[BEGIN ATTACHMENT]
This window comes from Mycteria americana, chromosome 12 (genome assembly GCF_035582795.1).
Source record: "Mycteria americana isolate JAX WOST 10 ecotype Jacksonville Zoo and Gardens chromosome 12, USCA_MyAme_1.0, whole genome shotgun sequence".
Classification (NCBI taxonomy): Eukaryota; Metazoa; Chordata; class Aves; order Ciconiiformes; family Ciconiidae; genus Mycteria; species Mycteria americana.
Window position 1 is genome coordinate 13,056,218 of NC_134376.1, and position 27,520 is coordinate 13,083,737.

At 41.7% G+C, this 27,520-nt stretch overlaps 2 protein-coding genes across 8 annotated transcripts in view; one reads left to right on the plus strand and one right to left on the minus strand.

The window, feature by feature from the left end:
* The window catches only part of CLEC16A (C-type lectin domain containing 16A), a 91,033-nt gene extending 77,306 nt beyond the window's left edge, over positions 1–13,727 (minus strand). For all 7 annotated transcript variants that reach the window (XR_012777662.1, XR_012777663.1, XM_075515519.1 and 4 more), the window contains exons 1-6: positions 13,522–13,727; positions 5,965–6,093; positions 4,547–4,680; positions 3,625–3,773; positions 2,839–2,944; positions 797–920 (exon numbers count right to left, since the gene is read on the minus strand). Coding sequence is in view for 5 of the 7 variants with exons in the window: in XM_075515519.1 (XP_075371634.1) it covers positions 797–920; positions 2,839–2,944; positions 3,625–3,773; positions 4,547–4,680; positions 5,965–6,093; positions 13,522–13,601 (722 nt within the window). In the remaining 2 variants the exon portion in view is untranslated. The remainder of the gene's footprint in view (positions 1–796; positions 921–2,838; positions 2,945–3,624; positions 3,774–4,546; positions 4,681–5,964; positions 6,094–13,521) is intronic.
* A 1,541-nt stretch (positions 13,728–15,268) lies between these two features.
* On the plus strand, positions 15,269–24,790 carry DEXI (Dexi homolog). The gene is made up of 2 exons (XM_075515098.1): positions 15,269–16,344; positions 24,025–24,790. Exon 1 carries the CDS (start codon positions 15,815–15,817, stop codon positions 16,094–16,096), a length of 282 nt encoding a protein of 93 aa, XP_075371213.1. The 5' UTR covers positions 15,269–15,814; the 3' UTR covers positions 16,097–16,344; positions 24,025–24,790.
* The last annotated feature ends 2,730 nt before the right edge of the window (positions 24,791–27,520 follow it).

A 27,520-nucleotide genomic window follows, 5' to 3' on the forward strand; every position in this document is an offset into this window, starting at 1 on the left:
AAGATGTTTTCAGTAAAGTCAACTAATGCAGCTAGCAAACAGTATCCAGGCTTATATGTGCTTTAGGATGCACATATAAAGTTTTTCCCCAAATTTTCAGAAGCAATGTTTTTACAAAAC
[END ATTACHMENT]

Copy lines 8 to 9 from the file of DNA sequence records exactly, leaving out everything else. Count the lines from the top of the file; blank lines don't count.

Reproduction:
* A 1,541-nt stretch (positions 13,728–15,268) lies between these two features.
* On the plus strand, positions 15,269–24,790 carry DEXI (Dexi homolog). The gene is made up of 2 exons (XM_075515098.1): positions 15,269–16,344; positions 24,025–24,790. Exon 1 carries the CDS (start codon positions 15,815–15,817, stop codon positions 16,094–16,096), a length of 282 nt encoding a protein of 93 aa, XP_075371213.1. The 5' UTR covers positions 15,269–15,814; the 3' UTR covers positions 16,097–16,344; positions 24,025–24,790.